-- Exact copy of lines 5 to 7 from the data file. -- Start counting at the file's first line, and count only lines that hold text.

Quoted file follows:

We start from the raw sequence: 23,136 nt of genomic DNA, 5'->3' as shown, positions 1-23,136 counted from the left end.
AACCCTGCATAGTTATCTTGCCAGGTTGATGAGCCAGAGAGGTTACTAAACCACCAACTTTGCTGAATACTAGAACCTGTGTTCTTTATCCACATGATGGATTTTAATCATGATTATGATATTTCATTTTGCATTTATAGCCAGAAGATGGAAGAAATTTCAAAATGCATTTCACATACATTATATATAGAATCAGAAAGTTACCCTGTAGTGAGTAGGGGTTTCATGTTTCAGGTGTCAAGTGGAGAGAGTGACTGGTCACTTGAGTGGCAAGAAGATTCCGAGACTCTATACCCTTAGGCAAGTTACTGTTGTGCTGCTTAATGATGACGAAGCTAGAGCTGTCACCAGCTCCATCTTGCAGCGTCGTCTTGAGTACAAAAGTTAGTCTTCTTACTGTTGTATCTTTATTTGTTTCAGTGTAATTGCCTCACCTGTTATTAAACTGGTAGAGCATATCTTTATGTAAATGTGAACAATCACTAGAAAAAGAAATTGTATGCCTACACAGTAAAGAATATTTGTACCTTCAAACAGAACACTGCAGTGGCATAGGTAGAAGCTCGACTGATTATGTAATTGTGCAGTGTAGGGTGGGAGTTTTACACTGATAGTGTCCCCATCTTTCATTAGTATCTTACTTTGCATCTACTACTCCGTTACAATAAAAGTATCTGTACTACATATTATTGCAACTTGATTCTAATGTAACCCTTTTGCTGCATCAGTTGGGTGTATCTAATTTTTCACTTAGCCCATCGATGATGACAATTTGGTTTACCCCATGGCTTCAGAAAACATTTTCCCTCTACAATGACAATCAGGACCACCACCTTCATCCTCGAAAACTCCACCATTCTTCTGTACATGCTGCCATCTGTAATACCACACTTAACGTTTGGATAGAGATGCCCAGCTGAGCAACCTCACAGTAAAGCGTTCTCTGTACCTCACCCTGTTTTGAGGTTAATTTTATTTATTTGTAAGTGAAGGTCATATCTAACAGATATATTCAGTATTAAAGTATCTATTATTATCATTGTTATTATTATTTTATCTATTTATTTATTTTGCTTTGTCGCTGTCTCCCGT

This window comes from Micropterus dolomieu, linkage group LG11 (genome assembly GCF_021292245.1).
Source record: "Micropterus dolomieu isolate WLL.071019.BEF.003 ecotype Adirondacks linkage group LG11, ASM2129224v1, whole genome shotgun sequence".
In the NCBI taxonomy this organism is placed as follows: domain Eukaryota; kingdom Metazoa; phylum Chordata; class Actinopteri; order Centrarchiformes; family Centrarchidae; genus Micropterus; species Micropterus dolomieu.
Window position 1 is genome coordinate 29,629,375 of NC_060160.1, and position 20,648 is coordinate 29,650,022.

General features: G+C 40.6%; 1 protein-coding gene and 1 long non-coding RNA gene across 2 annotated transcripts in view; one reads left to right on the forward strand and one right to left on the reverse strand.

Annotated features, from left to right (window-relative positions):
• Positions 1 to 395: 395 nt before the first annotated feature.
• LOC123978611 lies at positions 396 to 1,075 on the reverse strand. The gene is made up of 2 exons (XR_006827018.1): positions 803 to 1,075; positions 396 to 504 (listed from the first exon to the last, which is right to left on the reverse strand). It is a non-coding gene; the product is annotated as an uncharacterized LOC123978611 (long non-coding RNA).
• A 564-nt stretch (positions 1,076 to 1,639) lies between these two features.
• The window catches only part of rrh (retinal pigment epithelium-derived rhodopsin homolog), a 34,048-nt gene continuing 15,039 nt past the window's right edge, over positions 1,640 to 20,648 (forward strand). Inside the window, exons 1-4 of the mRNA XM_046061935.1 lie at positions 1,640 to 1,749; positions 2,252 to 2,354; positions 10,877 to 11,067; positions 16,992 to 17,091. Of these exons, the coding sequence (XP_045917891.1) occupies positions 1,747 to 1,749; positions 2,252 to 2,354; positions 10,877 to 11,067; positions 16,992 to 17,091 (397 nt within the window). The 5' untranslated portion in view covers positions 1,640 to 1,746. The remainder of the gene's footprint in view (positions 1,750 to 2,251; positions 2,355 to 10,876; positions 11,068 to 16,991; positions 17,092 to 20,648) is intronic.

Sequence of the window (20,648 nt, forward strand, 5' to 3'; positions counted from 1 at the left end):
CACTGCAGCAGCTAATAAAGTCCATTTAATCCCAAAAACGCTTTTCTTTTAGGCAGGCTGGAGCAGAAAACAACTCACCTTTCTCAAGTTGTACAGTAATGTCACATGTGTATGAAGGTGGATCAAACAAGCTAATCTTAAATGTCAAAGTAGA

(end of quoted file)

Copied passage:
In the NCBI taxonomy this organism is placed as follows: domain Eukaryota; kingdom Metazoa; phylum Chordata; class Actinopteri; order Centrarchiformes; family Centrarchidae; genus Micropterus; species Micropterus dolomieu.
Window position 1 is genome coordinate 29,629,375 of NC_060160.1, and position 20,648 is coordinate 29,650,022.

General features: G+C 40.6%; 1 protein-coding gene and 1 long non-coding RNA gene across 2 annotated transcripts in view; one reads left to right on the forward strand and one right to left on the reverse strand.